Trust me! I know what I’m doing

Have you ever had a near miss car accident?

Editors Note: This post originally appeared on the Sitewards blog

Background

It might be bizarre then to learn that I think I’m a good driver. Aren’t we all? But if I am a good driver, what lead to this remarkably stupid situation in which I only survived by sheer luck? Well, it was a culmination of factors, each of which by themselves did not cause me significant stress:

  • I worked as a fitness trainer. This means 5am starts.
  • I worked a hundred kilometers from where I lived. This I would leave home at ~3:30am.
  • I was at university, and this was coming to exams. Any spare time I would have, I’d elect to study and not sleep.
  • I was working several days in a row, and using caffeine as a stimulant to keep me awake. On that day, it failed.

But all added up together? Well, I ended up having a car accident.

That’s the point of this article. Bad things happen to all of us. Especially when we’re juggling a tonne of different things, up to and including things that we no longer entirely understand. These days, I work as a software developer, specialising in the deployment and management of e-commerce software. Guess what? Bad things still happen.

They’re different, though. Instead of having car accidents, something will break in a client system. Some clients turn over massive amounts of cash, and such a breakage will cost 10’s of thousands of Euros. They’ll lose client trust, customer trust and massively increase developer stress as they attempt to hastily repair the system to the best of their ability. If they’re lucky developers or happen to have an experienced colleague, it’s often not that bad — between 5 and 10 minutes of downtime, and we’re able to restore a system to some normality.

However, in both cases — the car accident and the broken system, the more important thing is to decide what happens next.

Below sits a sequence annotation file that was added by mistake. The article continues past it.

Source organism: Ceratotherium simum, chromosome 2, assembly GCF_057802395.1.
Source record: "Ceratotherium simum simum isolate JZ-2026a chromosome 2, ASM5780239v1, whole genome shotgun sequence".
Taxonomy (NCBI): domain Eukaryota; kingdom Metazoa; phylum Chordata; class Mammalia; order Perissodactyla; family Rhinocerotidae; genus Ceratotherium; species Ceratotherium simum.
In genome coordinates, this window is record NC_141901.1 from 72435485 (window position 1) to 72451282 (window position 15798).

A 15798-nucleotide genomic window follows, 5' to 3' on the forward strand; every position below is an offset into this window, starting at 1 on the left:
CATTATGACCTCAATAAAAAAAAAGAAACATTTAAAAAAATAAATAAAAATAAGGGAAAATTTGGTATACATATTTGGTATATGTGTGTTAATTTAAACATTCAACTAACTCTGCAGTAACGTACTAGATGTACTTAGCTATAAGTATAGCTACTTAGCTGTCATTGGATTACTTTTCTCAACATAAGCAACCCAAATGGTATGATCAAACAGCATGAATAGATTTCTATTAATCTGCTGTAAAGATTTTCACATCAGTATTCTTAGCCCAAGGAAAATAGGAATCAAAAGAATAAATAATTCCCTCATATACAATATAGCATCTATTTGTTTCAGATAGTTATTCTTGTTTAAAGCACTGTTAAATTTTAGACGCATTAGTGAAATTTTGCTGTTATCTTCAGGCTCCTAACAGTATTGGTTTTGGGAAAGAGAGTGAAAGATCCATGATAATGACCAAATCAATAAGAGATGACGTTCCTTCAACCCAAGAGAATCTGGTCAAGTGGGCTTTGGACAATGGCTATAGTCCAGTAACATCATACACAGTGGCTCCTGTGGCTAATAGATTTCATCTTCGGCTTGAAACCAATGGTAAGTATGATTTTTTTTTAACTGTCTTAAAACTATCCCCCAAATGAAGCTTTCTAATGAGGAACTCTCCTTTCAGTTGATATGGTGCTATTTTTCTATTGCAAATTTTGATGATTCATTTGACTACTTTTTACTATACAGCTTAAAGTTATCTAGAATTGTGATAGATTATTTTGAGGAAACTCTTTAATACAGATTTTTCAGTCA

It’s extremely tempting to simply mark the issue resolved. I mean, the machine is back up right? And I survived my car accident. Hell, there wasn’t even any damage to the car. But such emergency response is exhausting, and the prospect of facing it again is simply more than I want to deal with. So, we undertake an exercise called a “blameless post mortem”.

The name derives from the macabre process of identifying how someone died by examining their body; also known as an autopsy. In the same process, it’s good to take the time and try and understand the circumstances that arose this situation, so they can be addressed and we can live less stressful lives in future. Our current template is characterised by the following sections:

  • Abstract (short summary)
  • People (the list of people in the article)
  • Timeline (a list of the events that occurred before the incident and that were taken to resolve it)
  • Impact (a list of the problems that the incident caused)
  • Contributing Factors (a list of the things that might have contributed)
  • Authors (The people who helped write the post mortem)
  • Thanks (Acknowledgement of the help of others)

The goal of these is to take emergency incidents and learn from them, so they can be avoided in future. As an example, let’s do a post mortem on my car accident.

Post Mortem of Car Accident, 2010–01–01

Abstract

This post mortem requires follow up in 30 days ${DATE + 30}

Timeline

Impact

Casual Factors

  • Unreasonable work schedule (Resolved. Found new employment)
  • Long distance between work and home (Resolved. Found employment closer to home)
  • Too many commitments (Resolved. Terminated university)
  • Caffeine abuse (Unresolved)

Authors

Thanks

Learnings

The process of learning is a continual one. But by carefully inspecting our failures, we can grow and learn and be safer and more secure in future.

Still reading? Awesome! I’m glad you enjoyed the post. There’s also some other people who have written on this topic that you might enjoy reading about:

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